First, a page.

Food Lab: Pumpkin pie (frozen pie crust vs. from scratch & canned pumpkin pie filling vs. canned pumpkin)

Part 1: Pie crust

Pie crust #1: tenderflake_c
Tenderflake frozen pie crust.
Available in the freezer section of most grocery stores.

 

Pie crust #2:
Pie crust made from scratch.

piecrust_scratchIngredients:
1 1/4 cups all-purpose flour
1/4 tsp salt
1/2 cup shortening, chilled
3 Tbsp ice water

Directions:
  1. Whisk the flour and salt together in a medium size bowl. With a pastry blender cut in the cold shortening until the mixture resembles coarse crumbs. Drizzle 2 to 3 tablespoons ice water over flour. Toss mixture with a fork to moisten, adding more water a few drops at a time until the dough comes together.
  2. Gently gather dough particles together into a ball. Wrap in plastic wrap and chill for at least 30 minutes before rolling.
  3. Roll out dough, and put in a pie plate. Fill with desired filling and bake.
As you can see, making your own pie crust is a lot more involved than buying a frozen pie crust at the grocery store. Frozen pie crust aren’t that expensive ($2.99 for two) and you’ll save considerable time and effort. Home made pie crust only takes pennies to make in comparison from a cost of ingredients perspective (however, keep in mind that you’ll still need tools like a rolling pin and pie pan on hand plus a little bit of skill). However, judging by the end results, if you’re a pie crust snob, it’s worth the extra effort. The crust is flakier, more tender and less oily. But there are some people who actually preferred the frozen pie crust (thinking it was home made). It turns out, that it really depends on personal preference.Here are some side by side comparisons between the two pie crusts:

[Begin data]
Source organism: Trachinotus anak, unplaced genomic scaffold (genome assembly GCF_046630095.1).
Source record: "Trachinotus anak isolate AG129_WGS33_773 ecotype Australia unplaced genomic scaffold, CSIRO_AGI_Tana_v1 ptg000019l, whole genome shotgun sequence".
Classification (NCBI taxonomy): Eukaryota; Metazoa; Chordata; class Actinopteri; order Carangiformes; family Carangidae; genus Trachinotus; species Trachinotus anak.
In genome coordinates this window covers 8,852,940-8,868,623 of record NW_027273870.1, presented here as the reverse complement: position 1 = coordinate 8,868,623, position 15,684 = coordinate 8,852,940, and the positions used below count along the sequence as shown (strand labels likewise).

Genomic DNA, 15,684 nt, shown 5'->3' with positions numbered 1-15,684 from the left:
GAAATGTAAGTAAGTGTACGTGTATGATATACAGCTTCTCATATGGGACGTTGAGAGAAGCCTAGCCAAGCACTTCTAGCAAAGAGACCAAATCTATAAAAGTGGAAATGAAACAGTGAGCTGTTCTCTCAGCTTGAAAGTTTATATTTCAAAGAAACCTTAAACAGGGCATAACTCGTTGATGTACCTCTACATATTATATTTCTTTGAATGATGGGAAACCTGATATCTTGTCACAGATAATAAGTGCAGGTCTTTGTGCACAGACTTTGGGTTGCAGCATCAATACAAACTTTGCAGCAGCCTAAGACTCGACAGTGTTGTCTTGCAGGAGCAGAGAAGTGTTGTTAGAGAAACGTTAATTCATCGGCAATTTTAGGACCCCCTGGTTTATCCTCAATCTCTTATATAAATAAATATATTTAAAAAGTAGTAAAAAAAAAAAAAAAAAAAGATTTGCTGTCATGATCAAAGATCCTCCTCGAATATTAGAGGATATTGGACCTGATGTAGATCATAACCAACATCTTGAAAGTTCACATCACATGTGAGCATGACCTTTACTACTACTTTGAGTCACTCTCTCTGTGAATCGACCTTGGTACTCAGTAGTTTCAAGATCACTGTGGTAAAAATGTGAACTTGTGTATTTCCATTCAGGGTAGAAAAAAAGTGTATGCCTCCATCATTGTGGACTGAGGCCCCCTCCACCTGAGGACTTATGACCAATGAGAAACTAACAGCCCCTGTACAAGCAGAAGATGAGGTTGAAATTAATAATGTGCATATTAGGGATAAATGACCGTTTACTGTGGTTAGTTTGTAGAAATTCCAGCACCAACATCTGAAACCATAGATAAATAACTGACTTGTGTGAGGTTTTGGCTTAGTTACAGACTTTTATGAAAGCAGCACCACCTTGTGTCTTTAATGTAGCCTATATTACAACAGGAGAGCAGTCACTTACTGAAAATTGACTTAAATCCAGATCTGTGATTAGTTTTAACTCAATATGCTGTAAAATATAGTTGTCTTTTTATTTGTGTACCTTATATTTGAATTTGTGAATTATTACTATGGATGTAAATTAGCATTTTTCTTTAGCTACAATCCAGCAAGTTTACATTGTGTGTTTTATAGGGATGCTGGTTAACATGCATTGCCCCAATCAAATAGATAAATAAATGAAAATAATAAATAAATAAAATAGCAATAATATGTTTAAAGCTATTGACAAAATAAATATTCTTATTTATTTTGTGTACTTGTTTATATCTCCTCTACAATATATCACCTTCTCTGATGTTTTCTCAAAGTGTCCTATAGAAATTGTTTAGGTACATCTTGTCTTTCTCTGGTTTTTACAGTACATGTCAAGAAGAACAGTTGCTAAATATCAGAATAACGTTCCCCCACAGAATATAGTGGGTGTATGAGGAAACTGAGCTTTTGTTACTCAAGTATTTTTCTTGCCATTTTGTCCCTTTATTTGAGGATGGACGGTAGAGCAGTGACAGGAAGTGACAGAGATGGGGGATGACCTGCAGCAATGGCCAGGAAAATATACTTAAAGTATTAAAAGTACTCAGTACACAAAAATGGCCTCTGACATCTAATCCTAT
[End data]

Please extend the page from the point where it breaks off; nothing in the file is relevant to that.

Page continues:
Frozen pie crust…
tenderflake_c
Home made pie crust…
piecrust_homemade
…just fill and bake…
piecrust_tenderflake
…roll out, shape and bake…
piecrust_homemade2
 pie crust is small and not as deep – some food waste

piecrust_tenderflake_filling

pie crust is slighter bigger and deeper – no food waste

piecrust_homemade_filling

side by side – empty  side by side – filled
piecrust_compare piecrust_filling_compare

 

I found this to be the most interesting part of the experiment in that Tenderflake indicates that their pie crust is 9 inches in diameter but if you compare it against the 8 3/4 inch pie pan that I used, it definitely looks smaller. This is because it measures 9 inches in diameter from rim to rim whereas the pie pan I bought measures 8 3/4 from the lip of the pan but measures 9 1/4 inches from rim to rim. The pie pan I bought was also slightly deeper and was able to take all the filling that was prepared resulting in no food wastage. (Note: Tenderflake does carry a “Deep Dish” variety. I will make a point to choose that one next time).

The results:
The taste test results indicated that while more people preferred the home made pie crust, an almost equal number of people preferred the frozen pie crust over the home made one. In fact, some people mistakened the Tenderflake frozen pie crust for the home made one. It looks like Tenderflake makes a pretty good product.

 

Part 2: Pie Filling
Filling #1:
1 can (540 mL) pumpkin pie filling
1/3 cup evapourated milk
1 egg
pumpkin_piefilling

Filling #2:
1 (15 oz) can pumpkin
1 (14 oz) can sweetened condensed milk
2 eggs
1 tsp ground cinnamon
1/2 tsp ground ginger
1/2 tsp ground nutmeg
1/2 tsp salt

pumpkin_canned

 

The results:

There was no contest with this one. The canned pumpkin was the clear winner from a texture, flavour and appearance standpoint. If you have a choice between using canned pumpkin or canned pumpkin pie filling, choose canned pumpkin and do the extra step of adding the additional ingredients – it’s definitely worth it!

The bottom line:
If you want to save time and take shortcuts, use a frozen pie crust but use canned pumpkin for the filling (not canned pumpkin pie filling).